2023 McLaren Artura: Big Fish

Strong points
  • Impressive powertrain and tech
  • Phenomenal performance
  • Remarkably easy and fun to drive
  • Gorgeous look
Weak points
  • Luxury tax hit
  • No roadster variant (for now)
  • McLaren’s future isn’t the brightest
Full report

Unlike many other McLarens, the all-new Artura is not named using a series of digits and letters. A combination of the words “Art” and “Futura,” it slots between the GT and 720S as a wonderful new supercar with hybrid technology.

With 720S production ending as we speak (and the company likely planning an Artura-based successor), this model arrives as a direct response to the Ferrari 296 GTB and Maserati MC20. Built around the new McLaren Carbon Lightweight Architecture (MCLA) that’s lighter and more rigid than the previous one, it also boasts a 10 percent lighter aluminum chassis and 25 percent less electrical wiring than other McLarens.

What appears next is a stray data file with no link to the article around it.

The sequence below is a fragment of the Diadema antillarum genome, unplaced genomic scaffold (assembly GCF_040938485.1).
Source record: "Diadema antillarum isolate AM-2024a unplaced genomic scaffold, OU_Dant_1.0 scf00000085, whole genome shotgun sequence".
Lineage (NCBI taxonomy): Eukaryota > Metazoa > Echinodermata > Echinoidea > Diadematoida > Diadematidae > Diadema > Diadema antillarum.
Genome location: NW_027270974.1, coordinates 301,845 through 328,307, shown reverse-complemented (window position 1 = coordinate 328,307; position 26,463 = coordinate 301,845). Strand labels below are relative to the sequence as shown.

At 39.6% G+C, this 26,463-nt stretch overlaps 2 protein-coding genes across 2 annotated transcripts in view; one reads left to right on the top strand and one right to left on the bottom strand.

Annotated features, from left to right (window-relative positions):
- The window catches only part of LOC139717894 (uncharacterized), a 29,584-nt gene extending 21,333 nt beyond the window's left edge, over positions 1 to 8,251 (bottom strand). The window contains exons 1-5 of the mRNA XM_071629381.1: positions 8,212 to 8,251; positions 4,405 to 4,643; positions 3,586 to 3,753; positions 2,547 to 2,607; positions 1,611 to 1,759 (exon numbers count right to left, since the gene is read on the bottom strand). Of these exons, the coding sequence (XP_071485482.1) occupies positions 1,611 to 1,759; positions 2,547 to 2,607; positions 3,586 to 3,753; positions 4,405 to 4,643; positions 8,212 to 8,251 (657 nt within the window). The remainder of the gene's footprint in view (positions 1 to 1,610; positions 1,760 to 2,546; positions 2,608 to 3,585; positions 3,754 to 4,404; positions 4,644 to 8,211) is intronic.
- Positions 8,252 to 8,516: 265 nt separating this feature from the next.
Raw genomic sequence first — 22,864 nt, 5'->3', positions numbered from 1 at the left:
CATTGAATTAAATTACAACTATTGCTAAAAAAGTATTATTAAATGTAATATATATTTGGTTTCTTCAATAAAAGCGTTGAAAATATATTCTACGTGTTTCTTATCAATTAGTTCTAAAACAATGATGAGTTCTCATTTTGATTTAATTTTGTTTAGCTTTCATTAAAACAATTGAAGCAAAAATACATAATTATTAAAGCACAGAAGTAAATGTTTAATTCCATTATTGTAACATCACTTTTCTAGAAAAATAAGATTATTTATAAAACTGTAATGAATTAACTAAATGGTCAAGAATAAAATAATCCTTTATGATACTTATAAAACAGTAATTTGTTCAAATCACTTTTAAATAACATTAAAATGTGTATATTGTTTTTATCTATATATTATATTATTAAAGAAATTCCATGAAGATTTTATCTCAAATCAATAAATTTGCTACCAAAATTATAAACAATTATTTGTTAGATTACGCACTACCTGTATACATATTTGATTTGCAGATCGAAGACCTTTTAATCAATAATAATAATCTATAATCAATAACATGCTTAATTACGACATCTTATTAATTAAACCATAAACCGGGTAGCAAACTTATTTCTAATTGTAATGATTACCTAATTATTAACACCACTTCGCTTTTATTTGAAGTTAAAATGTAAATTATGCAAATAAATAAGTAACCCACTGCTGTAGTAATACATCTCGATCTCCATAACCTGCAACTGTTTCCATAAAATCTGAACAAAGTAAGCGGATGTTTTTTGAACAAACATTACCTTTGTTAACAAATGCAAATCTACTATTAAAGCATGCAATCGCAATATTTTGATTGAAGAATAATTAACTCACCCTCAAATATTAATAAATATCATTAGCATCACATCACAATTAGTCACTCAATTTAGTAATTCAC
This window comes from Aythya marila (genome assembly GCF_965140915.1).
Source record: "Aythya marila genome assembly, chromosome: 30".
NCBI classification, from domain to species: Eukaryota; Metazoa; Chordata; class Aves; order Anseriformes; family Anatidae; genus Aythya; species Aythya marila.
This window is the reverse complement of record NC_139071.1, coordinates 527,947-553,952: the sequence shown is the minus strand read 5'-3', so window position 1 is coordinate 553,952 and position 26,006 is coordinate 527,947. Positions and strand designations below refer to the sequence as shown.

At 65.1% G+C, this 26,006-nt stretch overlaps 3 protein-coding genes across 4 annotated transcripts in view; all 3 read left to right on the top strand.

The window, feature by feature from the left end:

The Artura’s M630 powertrain combines a twin-turbocharged 3.0-litre V6 engine with an electric motor that weighs only 33 kg. An eight-speed dual-clutch transmission sends power to the rear wheels only. Interestingly, it has no reverse gear. The motor takes care of reversing by literally rotating in the opposite direction. There’s also an electronic locking differential—a first for McLaren.

Photo: Antoine Joubert

The motor draws energy from a 7.4kWh battery, the latter providing a zero-emission range of approximately 30 kilometres. DC fast charging is not possible, so owners can only use level 2 (240V) chargers. Alternatively, the Artura can charge the battery on the go when Sport or Track mode is activated. How clever and convenient.

Great for Drivers… and the Neighbours

My test drive of the 2023 McLaren Artura began near the Las Vegas Speedway, on pretty much the same suburban roads where I got a crack at the 12C back in 2011. McLarens are fashionably loud and unapologetic about it, so it was quite a strange experience to cover short distances in absolute silence this time around. Imagine getting out of your driveway in the morning without waking up the neighbours and then having a blast on the open road. The guy right next door to me owns an Audi R8, and I don’t need an alarm clock to know when he goes off to work at 7, that’s for sure.